proceeding under the doctrines of res judicata and collateral estoppel. Khandhar v. Elfenbein, 943 F.2d 244 (2d Cir. 1991); Katz v. Financial Clearing & Servs. Corp., 794 F. Supp. 88, 94 (S.D.N.Y. 1992); In re Ranni, 58 N.Y.2d 715, 717, 458 N.Y.S.2d 910, 911, 444 N.E.2d 1328 (1982) ("It is settled that the doctrine of res judicata is applicable to arbitration awards and may serve to bar the subsequent relitigation of a single issue or an entire claim").
Res judicata bars the relitigation of issues previously litigated and resolved. It also precludes litigation of claims that could have been raised in the earlier proceeding, even though not actually raised. Res judicata applies where there are the same parties in the new proceeding as in the former, or parties in privity with those in the former proceeding. Katz, 794 F. Supp. at 95.
Plaintiff contends that res judicata does not apply because some of the parties in the lawsuit were not parties to the arbitration. It is true that Daiwa America, the principal party in the arbitration, is not a defendant in the lawsuit, whereas Daiwa Japan is the main defendant. Although two of the individual defendants - Yoneyama and Tsunoda - were respondents in the arbitration, defendant Yuji Rai was not in the arbitration. However, the well-established rule about privity governs the present case. Daiwa Japan is clearly in privity with Daiwa America, and the same must be said of Yuji Rai.
Plaintiff also argues that the issues are different because the gravamen of the claims in the arbitration was that Daiwa America breached its contractual commitments to plaintiff and committed other wrongs against plaintiff, whereas the thrust of the complaint in the lawsuit is that Daiwa Japan wrongly interfered with Daiwa America's contractual obligations and in other ways caused the wrongs charged against Daiwa America in the arbitration.
It would seem a matter of elementary common sense that, if the arbitrators found that plaintiff had failed to prove the wrongs alleged against Daiwa America, this would leave no room to bring a lawsuit charging Daiwa Japan with causing those wrongs. Whether this results, as a technical matter, from the application of res judicata or collateral estoppel is a matter of possible theoretical interest. However, the result is clear, and that is that the claims in the lawsuit are barred.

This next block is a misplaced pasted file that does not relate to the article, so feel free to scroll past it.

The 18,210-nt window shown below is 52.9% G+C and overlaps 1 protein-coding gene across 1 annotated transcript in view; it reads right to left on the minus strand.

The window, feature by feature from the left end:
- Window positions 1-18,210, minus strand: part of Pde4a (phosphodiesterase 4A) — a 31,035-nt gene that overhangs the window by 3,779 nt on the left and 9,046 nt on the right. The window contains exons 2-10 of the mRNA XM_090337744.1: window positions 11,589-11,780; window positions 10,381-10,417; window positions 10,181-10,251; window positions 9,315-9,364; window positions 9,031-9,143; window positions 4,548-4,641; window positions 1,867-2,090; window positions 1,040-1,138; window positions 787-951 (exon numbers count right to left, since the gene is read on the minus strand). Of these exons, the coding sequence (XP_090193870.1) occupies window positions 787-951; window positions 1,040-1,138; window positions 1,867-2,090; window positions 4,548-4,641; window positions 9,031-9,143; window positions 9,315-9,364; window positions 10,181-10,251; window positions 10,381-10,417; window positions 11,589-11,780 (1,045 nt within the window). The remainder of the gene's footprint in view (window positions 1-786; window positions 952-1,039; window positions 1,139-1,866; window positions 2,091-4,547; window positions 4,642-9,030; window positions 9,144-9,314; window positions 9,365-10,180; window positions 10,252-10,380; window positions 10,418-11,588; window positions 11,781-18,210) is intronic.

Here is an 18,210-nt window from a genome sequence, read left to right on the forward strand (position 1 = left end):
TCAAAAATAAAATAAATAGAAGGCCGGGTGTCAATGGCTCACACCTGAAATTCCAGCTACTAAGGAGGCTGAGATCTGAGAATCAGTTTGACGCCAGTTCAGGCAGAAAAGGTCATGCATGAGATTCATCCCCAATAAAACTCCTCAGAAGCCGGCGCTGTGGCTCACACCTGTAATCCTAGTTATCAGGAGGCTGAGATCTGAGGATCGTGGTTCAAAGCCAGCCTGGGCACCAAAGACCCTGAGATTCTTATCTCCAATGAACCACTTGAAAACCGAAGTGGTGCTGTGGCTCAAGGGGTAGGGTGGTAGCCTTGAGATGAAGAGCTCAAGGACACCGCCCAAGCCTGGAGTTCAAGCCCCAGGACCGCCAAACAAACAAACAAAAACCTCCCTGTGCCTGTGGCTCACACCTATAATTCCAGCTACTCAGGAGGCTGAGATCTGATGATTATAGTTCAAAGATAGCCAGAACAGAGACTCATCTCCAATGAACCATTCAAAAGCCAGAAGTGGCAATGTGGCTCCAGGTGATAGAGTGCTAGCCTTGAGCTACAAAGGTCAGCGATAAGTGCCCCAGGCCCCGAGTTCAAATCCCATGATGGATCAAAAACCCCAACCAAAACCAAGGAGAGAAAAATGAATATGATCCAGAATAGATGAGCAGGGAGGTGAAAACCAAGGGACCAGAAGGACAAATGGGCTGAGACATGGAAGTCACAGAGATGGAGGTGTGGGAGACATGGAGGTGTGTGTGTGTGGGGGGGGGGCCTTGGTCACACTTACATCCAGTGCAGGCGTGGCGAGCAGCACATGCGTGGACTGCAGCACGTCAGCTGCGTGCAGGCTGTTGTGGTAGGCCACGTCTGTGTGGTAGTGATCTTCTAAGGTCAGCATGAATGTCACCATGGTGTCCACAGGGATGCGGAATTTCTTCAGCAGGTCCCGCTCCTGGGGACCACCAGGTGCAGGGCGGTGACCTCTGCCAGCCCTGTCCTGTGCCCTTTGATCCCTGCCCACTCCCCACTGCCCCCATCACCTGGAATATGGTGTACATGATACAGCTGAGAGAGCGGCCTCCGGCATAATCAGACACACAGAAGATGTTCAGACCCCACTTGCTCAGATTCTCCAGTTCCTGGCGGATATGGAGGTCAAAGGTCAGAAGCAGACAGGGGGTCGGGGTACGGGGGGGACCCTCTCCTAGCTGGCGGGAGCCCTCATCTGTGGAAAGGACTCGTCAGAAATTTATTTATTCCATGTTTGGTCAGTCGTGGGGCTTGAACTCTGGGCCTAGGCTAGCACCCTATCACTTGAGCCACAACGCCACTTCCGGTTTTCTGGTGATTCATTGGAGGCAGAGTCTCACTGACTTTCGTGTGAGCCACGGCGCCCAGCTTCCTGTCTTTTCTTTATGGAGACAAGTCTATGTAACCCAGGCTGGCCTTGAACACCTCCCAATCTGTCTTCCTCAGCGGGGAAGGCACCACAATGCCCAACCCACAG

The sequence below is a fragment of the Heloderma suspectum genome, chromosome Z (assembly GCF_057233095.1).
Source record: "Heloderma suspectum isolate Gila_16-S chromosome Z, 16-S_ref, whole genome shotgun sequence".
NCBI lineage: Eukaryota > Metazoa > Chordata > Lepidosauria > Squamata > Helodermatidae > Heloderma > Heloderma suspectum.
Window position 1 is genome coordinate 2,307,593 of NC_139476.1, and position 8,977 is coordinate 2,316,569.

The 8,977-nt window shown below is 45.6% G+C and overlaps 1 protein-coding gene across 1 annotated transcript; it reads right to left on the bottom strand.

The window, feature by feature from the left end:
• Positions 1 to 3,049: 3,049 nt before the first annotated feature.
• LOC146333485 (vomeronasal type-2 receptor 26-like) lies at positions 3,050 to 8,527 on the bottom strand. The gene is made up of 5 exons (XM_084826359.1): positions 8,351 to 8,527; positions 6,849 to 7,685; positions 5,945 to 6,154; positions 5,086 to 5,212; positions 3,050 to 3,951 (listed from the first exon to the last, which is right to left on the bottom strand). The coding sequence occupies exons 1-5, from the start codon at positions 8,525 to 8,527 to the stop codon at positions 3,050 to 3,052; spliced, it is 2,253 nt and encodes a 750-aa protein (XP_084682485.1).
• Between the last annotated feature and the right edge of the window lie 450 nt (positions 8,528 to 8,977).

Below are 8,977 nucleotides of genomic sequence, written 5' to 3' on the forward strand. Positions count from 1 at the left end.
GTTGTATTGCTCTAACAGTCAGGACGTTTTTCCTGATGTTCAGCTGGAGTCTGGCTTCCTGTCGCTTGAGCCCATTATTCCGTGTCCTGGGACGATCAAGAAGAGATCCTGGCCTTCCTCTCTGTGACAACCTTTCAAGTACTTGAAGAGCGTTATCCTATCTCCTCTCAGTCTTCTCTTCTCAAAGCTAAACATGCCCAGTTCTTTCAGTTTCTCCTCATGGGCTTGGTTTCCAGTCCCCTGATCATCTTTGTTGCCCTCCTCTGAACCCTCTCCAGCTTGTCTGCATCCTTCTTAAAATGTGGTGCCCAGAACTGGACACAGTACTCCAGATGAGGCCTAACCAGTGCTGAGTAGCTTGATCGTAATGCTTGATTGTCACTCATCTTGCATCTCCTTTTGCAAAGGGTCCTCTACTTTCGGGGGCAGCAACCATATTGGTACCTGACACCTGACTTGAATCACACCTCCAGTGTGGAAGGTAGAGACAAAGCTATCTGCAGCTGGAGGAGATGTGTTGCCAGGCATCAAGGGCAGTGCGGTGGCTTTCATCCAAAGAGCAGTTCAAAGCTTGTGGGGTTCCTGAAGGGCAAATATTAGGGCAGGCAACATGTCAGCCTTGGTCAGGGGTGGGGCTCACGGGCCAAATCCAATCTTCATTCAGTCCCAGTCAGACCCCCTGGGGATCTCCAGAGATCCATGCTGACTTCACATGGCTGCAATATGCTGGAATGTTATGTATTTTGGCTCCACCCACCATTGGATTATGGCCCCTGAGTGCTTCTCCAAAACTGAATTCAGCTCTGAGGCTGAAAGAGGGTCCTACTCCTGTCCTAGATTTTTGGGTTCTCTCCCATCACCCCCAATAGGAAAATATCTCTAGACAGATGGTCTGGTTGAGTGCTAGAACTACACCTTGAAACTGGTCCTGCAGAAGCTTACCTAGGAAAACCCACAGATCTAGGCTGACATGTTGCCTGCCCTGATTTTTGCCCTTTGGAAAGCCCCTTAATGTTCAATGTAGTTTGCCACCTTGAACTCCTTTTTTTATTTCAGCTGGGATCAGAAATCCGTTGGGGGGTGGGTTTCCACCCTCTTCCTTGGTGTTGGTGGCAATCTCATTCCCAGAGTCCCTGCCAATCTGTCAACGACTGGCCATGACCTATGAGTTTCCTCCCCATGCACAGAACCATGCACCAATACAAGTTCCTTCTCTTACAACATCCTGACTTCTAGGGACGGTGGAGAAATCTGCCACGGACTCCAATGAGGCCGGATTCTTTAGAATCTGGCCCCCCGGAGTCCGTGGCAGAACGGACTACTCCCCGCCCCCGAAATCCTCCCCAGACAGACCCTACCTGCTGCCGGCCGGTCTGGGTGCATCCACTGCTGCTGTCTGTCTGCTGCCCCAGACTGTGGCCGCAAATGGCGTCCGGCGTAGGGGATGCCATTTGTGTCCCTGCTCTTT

This ruling not only covers the claims in the lawsuit expressly decided by the arbitrators, but also embraces the two claims not expressly decided. These are the claims of threats relating to the arbitration and of discrimination during employment. It would not be unreasonable to interpret the arbitration ruling as impliedly rejecting these two claims. However, it can at least be said that plaintiff had the opportunity to formally include the claims in his Statement of Claim or an amended Statement of Claim so that they would have been clearly presented for decision by the arbitrators. Thus, these claims were either presented and decided, or could have been presented and decided, in the arbitration. Thus plaintiff is barred from pursuing them in the lawsuit.
Plaintiff contends that res judicata does not apply, at least as to some claims, where different legal theories are asserted in the lawsuit from what was relied on in the arbitration. But it is established law that, where two successive legal proceedings involve the same factual claims, res judicata applies despite the change of legal theory. Cemer v. Marathon Oil Co., 583 F.2d 830, 832 (6th Cir. 1978); 1B James W. Moore et al., Moore's Federal Practice P 0.410 (2d ed. 1988).
The court treats defendants' motion to confirm the arbitration award as being made by the two defendants who were parties to the arbitration -- Yoneyama and Tsunoda -- and as such the motion is granted. The court grants the motion of all defendants to dismiss the action as barred by the arbitration and the arbitration award.
Plaintiff's motion to rescind the arbitration agreement and for other relief is denied.
Although the suit is without merit, the situation does not rise to the level of bad faith or wholly unreasonable pleading. Defendants' application for sanctions is denied.
Dated: New York, New York
January 5, 1994
THOMAS P. GRIESA
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